locked position, there is a little "finger" that sticks out to retain the
PC card. It's on the guide that has the eject buttons.
NT 3.51 on the Big "e"
I thought this was a twisted joke.
Well, it was not tricky, really. Rather than attach a CD-ROM drive (couldn't figure an easy way of doing that), I simply copied the NT i386 directory to the hard drive, and installed from there - I chose to use a 105MB PCMCIA drive as a big diskette, and created a suitable DOS boot disk. I've swapped the hard drive for a 512MB one, so space is not an issue. I'm using the normal 4-port PCMCIA adapter, but haven't checked (as far as I recall) if all four ports are available. I'd suspect only two ports are recognised.
I've just tried shoving a couple of PCMCIA devices into it, and of course the damn security clips are activated, so I can't. Arse. I haven't had any luck running the DOS or Windows lock Programs under NT. I can't even get the DOS one to run under DOS! at the moment it's only got the PCMCIA t-r adapter in it, and I can't get the bloody ethernet card back in to prove it was working when I last used it. Argh!
Um, NT 3.51 isn't exactly nippy, but it serves well as a network device.
> are you implying that you are using a pcmcia adapter under 3.51? Do tell...
Nothing to tell - it saw it, and installed the drivers - the PCMCIA device is started, basically. I'm not sure how to check whether it's running as two instances of a two-port driver, or one instance of a four-port driver, and I can't get any extra cards into it at the moment. I have to say, I get so bloody frustrated with the 4-port card locking the cards away, I have seriously considered slinging the card and just making do with an ISA Digital 2-port 82365sl that I have spare. When Ipress the 'eject' button, I mean 'eject'... :-(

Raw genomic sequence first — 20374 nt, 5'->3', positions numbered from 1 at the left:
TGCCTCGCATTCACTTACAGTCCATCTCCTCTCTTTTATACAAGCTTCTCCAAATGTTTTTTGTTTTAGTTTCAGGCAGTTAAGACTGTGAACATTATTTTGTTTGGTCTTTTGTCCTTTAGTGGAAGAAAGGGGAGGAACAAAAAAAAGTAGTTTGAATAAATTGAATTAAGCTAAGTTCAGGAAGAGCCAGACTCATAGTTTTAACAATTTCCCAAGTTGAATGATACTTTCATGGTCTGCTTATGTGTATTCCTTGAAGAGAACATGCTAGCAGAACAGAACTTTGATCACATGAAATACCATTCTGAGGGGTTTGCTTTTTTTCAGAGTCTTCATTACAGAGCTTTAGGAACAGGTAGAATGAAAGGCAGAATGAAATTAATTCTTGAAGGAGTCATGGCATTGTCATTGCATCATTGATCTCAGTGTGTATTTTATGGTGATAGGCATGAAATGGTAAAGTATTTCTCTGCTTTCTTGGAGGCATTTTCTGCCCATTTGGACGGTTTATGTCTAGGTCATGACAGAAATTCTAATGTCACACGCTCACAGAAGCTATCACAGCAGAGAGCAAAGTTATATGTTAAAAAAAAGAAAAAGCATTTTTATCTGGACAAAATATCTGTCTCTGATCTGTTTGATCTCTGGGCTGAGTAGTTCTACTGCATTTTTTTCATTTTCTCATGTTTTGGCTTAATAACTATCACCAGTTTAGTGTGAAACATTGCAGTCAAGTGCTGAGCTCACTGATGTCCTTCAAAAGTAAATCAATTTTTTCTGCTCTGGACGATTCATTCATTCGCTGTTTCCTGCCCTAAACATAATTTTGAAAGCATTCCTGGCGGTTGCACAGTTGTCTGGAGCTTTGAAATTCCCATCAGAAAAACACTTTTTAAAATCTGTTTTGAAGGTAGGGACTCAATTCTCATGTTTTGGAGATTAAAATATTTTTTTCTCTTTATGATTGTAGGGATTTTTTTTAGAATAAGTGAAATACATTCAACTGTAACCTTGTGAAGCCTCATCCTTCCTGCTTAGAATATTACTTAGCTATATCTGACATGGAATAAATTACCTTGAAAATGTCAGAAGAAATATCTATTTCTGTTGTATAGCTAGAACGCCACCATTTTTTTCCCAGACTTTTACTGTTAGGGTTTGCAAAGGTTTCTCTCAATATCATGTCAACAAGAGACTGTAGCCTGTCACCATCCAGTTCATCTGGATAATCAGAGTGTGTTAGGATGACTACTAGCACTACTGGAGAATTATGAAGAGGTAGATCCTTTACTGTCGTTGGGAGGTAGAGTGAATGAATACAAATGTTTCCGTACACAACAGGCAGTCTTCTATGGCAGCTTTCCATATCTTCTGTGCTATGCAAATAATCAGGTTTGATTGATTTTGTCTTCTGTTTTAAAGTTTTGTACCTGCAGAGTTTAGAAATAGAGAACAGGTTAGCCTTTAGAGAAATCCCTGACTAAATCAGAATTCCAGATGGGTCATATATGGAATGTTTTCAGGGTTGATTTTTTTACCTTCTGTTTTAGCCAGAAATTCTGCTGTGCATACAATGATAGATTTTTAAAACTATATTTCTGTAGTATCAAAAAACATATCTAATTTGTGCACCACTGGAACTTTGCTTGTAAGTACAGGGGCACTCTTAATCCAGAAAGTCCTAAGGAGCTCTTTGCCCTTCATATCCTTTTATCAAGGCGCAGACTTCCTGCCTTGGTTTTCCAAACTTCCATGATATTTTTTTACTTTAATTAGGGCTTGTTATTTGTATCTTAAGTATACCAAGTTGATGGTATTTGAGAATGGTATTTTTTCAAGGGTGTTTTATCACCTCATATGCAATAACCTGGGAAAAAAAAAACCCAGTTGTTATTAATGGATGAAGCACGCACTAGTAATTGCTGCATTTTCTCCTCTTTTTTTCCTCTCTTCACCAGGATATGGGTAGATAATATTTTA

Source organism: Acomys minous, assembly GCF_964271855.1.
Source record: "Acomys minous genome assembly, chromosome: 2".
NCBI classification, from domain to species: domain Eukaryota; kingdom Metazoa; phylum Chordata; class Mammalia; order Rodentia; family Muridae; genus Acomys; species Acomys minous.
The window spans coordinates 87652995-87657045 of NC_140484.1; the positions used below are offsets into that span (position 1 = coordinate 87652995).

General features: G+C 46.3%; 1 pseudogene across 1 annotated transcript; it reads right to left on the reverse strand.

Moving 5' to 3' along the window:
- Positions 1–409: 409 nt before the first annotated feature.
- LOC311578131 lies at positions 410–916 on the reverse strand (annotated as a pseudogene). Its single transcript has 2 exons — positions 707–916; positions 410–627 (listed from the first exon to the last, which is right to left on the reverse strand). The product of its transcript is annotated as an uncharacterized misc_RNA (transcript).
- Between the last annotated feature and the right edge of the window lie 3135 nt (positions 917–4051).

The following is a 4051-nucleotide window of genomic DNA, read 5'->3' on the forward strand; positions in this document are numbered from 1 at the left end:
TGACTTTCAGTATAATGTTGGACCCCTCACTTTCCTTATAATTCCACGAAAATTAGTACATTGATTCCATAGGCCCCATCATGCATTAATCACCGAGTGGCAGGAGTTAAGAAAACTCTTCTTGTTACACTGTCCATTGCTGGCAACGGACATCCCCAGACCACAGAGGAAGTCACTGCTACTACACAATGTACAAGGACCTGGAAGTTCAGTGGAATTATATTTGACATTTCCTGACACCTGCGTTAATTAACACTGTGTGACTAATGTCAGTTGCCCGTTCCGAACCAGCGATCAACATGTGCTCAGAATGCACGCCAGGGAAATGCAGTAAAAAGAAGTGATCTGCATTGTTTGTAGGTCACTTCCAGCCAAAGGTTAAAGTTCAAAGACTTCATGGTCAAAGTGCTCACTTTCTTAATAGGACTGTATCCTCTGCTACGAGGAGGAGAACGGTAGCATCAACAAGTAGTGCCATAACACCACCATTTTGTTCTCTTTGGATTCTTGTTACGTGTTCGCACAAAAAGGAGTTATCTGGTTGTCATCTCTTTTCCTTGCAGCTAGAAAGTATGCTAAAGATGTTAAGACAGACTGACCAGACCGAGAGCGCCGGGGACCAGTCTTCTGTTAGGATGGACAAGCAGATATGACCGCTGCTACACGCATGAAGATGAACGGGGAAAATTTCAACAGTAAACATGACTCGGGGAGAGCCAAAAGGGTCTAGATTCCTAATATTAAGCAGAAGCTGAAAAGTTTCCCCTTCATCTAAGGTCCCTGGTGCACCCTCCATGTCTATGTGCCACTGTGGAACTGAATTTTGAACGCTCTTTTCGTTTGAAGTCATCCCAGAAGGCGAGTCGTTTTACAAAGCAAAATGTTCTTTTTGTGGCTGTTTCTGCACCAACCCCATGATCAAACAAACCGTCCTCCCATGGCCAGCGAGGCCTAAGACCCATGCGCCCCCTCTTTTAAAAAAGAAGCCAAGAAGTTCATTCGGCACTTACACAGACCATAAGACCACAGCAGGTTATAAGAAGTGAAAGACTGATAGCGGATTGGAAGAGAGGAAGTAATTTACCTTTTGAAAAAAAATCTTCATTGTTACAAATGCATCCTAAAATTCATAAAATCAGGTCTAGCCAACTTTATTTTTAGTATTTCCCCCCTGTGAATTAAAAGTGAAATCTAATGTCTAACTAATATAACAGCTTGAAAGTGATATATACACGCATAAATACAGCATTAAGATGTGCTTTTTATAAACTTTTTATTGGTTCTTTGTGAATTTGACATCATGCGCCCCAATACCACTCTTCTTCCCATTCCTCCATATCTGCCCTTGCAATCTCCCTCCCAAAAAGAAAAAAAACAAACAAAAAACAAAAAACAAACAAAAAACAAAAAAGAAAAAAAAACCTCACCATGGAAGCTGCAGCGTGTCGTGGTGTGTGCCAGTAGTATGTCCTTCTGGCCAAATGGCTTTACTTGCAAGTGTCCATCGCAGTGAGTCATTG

To be honest, the trickiest bit is remembering that when I apply SP5 to it, it overwrites the t-r adapter driver with a duff old version, so I lose my remote control. Obviously the punishment of having to get a monitor cabled up near it is enough for me to remember that for a week or so... then I forget and do it all again - Doh!
> I suppose I could try 4.0 on my e. As it uses the i82365SL pcmcia chipset, it might work.
Yup - it will. I recall that NT 4 was using around 24MB with me logged on, and without much configured in the way of services. Thrash! I tried NT 3.51 with the Shell Update - a sort of 3.51/4.0 hybrid, but that Explorer shell ate up the RAM, and only shaved 2MB off the NT 4 memory usage. Still thrashy.
I'll give you any assistance I can with NT on this box. My recollections of the installation are a little hazy, as that was about four months ago, so apologies if any of this is annoyingly vague. The box just runs and runs - it's been rebooted only to move house, and again whenever I pull the wrong power cord. I haven't got it to boot without the keyboard present, so I just leave the space saver plugged in and tucked out of the way.